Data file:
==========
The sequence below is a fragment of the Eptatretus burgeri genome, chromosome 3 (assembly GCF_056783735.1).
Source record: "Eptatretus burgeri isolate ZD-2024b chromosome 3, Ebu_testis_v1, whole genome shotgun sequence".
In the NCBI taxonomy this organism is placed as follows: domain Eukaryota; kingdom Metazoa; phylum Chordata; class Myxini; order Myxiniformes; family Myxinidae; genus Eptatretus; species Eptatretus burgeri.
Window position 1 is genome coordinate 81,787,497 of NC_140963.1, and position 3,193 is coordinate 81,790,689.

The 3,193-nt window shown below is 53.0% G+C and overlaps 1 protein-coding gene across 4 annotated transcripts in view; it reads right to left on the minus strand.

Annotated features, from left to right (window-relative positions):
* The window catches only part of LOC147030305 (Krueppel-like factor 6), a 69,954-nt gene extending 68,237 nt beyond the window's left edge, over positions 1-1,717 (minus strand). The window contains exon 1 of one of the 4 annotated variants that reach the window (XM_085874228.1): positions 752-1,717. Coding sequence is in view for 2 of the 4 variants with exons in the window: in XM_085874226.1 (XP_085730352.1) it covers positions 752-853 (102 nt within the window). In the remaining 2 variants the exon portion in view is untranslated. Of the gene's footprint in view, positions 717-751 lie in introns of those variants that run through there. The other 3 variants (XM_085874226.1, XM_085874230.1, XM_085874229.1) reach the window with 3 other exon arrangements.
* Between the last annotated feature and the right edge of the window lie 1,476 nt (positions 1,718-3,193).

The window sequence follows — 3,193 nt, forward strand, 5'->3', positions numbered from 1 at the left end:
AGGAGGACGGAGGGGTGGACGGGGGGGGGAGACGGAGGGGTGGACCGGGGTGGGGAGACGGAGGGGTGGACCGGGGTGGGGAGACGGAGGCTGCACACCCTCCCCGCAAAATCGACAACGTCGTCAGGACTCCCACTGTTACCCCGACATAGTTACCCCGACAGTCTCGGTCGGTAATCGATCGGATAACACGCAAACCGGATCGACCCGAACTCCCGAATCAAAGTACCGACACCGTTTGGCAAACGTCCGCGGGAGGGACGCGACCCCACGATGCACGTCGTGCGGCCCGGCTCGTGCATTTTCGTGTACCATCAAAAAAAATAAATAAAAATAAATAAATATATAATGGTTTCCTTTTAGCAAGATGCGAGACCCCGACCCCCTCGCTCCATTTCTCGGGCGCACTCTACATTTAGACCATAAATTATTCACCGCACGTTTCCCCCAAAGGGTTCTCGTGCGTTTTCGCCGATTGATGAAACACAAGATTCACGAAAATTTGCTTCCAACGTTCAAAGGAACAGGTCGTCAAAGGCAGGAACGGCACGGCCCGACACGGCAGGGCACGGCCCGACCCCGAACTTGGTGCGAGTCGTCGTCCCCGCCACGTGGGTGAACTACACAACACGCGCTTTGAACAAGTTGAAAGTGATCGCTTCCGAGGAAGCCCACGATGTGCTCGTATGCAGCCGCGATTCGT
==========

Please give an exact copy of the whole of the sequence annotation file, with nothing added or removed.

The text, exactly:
The sequence below is a fragment of the Eptatretus burgeri genome, chromosome 3 (assembly GCF_056783735.1).
Source record: "Eptatretus burgeri isolate ZD-2024b chromosome 3, Ebu_testis_v1, whole genome shotgun sequence".
In the NCBI taxonomy this organism is placed as follows: domain Eukaryota; kingdom Metazoa; phylum Chordata; class Myxini; order Myxiniformes; family Myxinidae; genus Eptatretus; species Eptatretus burgeri.
Window position 1 is genome coordinate 81,787,497 of NC_140963.1, and position 3,193 is coordinate 81,790,689.

The 3,193-nt window shown below is 53.0% G+C and overlaps 1 protein-coding gene across 4 annotated transcripts in view; it reads right to left on the minus strand.

Annotated features, from left to right (window-relative positions):
* The window catches only part of LOC147030305 (Krueppel-like factor 6), a 69,954-nt gene extending 68,237 nt beyond the window's left edge, over positions 1-1,717 (minus strand). The window contains exon 1 of one of the 4 annotated variants that reach the window (XM_085874228.1): positions 752-1,717. Coding sequence is in view for 2 of the 4 variants with exons in the window: in XM_085874226.1 (XP_085730352.1) it covers positions 752-853 (102 nt within the window). In the remaining 2 variants the exon portion in view is untranslated. Of the gene's footprint in view, positions 717-751 lie in introns of those variants that run through there. The other 3 variants (XM_085874226.1, XM_085874230.1, XM_085874229.1) reach the window with 3 other exon arrangements.
* Between the last annotated feature and the right edge of the window lie 1,476 nt (positions 1,718-3,193).

The window sequence follows — 3,193 nt, forward strand, 5'->3', positions numbered from 1 at the left end:
AGGAGGACGGAGGGGTGGACGGGGGGGGGAGACGGAGGGGTGGACCGGGGTGGGGAGACGGAGGGGTGGACCGGGGTGGGGAGACGGAGGCTGCACACCCTCCCCGCAAAATCGACAACGTCGTCAGGACTCCCACTGTTACCCCGACATAGTTACCCCGACAGTCTCGGTCGGTAATCGATCGGATAACACGCAAACCGGATCGACCCGAACTCCCGAATCAAAGTACCGACACCGTTTGGCAAACGTCCGCGGGAGGGACGCGACCCCACGATGCACGTCGTGCGGCCCGGCTCGTGCATTTTCGTGTACCATCAAAAAAAATAAATAAAAATAAATAAATATATAATGGTTTCCTTTTAGCAAGATGCGAGACCCCGACCCCCTCGCTCCATTTCTCGGGCGCACTCTACATTTAGACCATAAATTATTCACCGCACGTTTCCCCCAAAGGGTTCTCGTGCGTTTTCGCCGATTGATGAAACACAAGATTCACGAAAATTTGCTTCCAACGTTCAAAGGAACAGGTCGTCAAAGGCAGGAACGGCACGGCCCGACACGGCAGGGCACGGCCCGACCCCGAACTTGGTGCGAGTCGTCGTCCCCGCCACGTGGGTGAACTACACAACACGCGCTTTGAACAAGTTGAAAGTGATCGCTTCCGAGGAAGCCCACGATGTGCTCGTATGCAGCCGCGATTCGT